Agribusiness and other industries that commodify animals have been critiqued by feminists, along with other Left-leaning critics, as manifestations of a destructive, male-dominated corporate power structure. In recent years the “ethic of care” feminist theory has been advocated as a corrective to the standard rights-based, utilitarian, and justice-based approaches to animal protection. Ethical vegetarianism and other strands of feminist theory also remain vibrant, and the essay collections described below present a rich variety of viewpoints.
Lisa Kemmerer has edited collections of original essays on animal protection by women contributors, many of them activists, and some non-Western. An example is Sister Species: Women, Animals, and Social Justice, wherein she compiles compositions by fourteen women activists, most of whom are involved with social justice issues beyond their advocacy on behalf of animals. Ecofeminism: Feminist Intersections with Other Animals and the Earth, edited by Carol Adams and Lori Gruen, presents thirteen essays from a 2012 conference, “Finding a Niche for All Animals.” Many of the essays, including some by male philosophers and several by noted activists, directly concern ethical treatment of animals.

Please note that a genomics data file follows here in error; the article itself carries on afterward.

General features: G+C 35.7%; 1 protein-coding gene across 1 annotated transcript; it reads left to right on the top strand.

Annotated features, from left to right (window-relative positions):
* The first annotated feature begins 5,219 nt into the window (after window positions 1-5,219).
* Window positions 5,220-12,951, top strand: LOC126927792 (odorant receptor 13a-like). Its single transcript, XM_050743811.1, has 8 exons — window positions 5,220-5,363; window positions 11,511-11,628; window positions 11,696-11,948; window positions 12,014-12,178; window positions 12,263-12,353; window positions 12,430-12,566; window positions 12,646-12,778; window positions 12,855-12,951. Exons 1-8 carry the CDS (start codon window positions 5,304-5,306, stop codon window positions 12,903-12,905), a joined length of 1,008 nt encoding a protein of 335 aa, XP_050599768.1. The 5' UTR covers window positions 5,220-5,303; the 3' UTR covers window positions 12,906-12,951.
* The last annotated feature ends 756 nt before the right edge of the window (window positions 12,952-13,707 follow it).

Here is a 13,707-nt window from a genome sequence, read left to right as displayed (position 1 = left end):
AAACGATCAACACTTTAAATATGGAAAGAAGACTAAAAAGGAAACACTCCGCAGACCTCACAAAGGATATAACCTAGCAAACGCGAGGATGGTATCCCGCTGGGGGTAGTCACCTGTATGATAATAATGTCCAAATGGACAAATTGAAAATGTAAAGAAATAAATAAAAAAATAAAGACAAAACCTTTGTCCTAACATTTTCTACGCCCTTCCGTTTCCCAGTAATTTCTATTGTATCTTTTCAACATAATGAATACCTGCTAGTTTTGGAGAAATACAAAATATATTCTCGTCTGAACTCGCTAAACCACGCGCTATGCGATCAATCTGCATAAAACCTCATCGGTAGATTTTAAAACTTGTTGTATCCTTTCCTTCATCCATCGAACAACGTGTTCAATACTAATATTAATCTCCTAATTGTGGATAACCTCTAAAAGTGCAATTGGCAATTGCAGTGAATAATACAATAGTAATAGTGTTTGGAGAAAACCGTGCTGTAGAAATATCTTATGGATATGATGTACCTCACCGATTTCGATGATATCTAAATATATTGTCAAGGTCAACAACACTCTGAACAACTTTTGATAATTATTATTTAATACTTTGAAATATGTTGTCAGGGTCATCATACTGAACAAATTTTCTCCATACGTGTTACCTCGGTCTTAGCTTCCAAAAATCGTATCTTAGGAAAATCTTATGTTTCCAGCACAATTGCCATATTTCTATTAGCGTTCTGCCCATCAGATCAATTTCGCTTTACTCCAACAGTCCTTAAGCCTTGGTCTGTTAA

Philosopher Brian Luke’s Brutal: Manhood and the Exploitation of Animals describes animal exploitation as a pattern of behavior that men and boys are enculturated to perform in order to establish and maintain their gender identity in a sexist, patriarchal society. Luke explores hunting, vivisection, and the eating of meat as rituals of domination. Animal Oppression and Human Violence: Domesecration, Capitalism, and Global Conflict, by David Alan Nibert, elaborates the author’s counterintuitive hypothesis that animal domestication has been a disaster, rather than a boon to mankind. Nibert coins the term “domesecration” to convey his radical view that domination of animals has led directly to human slavery, warfare, disease, and many other ills, aside from the abuse of uncounted millions of animals. Nibert’s ambitious work takes a big-picture approach in the manner of Jared Diamond.
Critical Animal Studies: An Introduction by Dawne McCance critiques both the treatment of animals and the discourse of fellow animal ethicists. McCance sees a lingering Cartesian dualism in the foundational publications of Regan, Singer, and other leaders of the animal protection movement. She finds correctives in the philosophies of Derrida and Foucault. The Rise of Critical Animal Studies: From the Margins to the Centre, edited by Nik Taylor and Richard Twine, presents a dozen contributions, most of which take feminist, Marxist, and other Left-leaning perspectives. Both of these critical animal studies books are highly reflexive, with acute awareness of movement politics. Critical Theory and Animal Liberation, edited by John Sanbonmatsu, is an excellent sampler of Left-leaning animal theory that offers fifteen contributions from feminists, Marxists, and other movement scholars united in their view of animal liberation as an economic and political struggle against the prevailing powers, rather than a matter of humane ideals or of individual rights.